Physical therapy is both a challenging and rewarding career. Some personalities are better suited to it than others. Below, we cover some of the pros and cons to consider before you invest time and money in becoming a physical therapist. Ultimately, the decision is up to you, but it’s better to be well informed before you make a decision that affects the rest of your life.
Physical therapists treat patients suffering from degenerative illnesses, grievous bodily injury, or even simple physical damages and breakages. It’s about helping people, and healing others. That makes it an appealing vocation for those who want to give something back to their community, and it’s a great way to help a wide range of people. You’ll work with other medical practitioners, often doing post-op surgery rehabilitation, and get to help relieve people of their pain and suffering.
Because there is a high demand for physical therapists, and so many different venues in which to practice your craft, you will never want for opportunities to work as a physical therapist. Not only that, but because physical therapists are needed in different parts of the country, and for different reasons, it is entirely possible to make a very lucrative living as a physical therapist if you go where you are most needed.
Even if you don’t take advantage of “scouting” rates – higher rates offered by regions who have a higher demand for, and lower percentage of physical therapists – you can still make a good living as a physical therapist. The average earning for physical therapists in general practice is about $74,000 a year according to Salary.com. For newcomers, that rate tends to be closer to $60,000 a year, but for an experienced individual working in a hospital or clinical environment, the earnings top $86,000 a year. And that’s just general practice. Specialized practitioners earn higher wages and have their pick of postings because of their more focused knowledge.
The educational requirements for becoming a physical therapist can be prohibitive in terms of cost and the investment of time necessary. You will need the appropriate Undergraduate and Graduate Degrees to be able to qualify for the National Physical Therapy Examination and the two State licensing exams required before you can legally practice.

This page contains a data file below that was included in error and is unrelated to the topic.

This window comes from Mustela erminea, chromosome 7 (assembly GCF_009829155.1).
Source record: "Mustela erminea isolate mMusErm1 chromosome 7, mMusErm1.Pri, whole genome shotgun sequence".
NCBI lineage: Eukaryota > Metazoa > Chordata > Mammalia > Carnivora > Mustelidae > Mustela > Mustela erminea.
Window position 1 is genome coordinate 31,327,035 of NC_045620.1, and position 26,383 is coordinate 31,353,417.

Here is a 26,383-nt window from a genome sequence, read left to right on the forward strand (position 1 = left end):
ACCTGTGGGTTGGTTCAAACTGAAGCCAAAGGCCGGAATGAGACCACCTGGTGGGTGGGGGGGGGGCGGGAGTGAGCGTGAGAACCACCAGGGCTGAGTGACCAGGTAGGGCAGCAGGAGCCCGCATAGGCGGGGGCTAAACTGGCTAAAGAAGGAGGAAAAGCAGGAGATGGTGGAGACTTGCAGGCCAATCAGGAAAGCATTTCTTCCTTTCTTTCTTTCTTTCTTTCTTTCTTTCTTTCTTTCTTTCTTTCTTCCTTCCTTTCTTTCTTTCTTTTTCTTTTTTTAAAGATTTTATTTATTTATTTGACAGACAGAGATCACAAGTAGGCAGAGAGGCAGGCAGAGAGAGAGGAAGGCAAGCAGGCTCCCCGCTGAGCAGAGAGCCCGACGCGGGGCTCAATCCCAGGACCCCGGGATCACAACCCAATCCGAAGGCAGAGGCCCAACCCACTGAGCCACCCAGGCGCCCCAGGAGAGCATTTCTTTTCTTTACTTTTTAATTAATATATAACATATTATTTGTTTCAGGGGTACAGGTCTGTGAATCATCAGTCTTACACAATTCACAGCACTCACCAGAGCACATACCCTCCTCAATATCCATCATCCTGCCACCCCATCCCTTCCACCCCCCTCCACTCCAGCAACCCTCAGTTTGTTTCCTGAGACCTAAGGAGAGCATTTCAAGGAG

You will also need to renew your license every two years, and you will need to study on an ongoing basis to keep up with changes to the treatments, legal ramifications, and other pertinent information associated with being a physical therapist.
And there is one more important factor of a disadvantageous nature to be considered. Patients who undergo serious injury or chronic illness, degenerative or otherwise, commonly suffer from paranoia, depression, anger, and other psychological deteriorations. Dealing with these factors day in and day out over the course of your practice can lead to what is known as early burnout. It affects individuals in many medical professions, and is directly related to how deeply you internalize your patients’ pain.
While no one expects you to behave in anything other than a human fashion, you will have to exercise compassion without being consumed by the pain your patients feel. This is not always easy, and it means you will need patience, compassion, a good communicative ability, and a real willingness to help those who cannot help themselves.
As can be seen from the above, being a physical therapist certainly has its advantages and disadvantages. It is also a career that demands a certain kind of personality. If in spite of the disadvantages outlined above physical therapy is still the right career for you, then use the rest of this website to figure out how to go ahead with your dream, and good luck to you!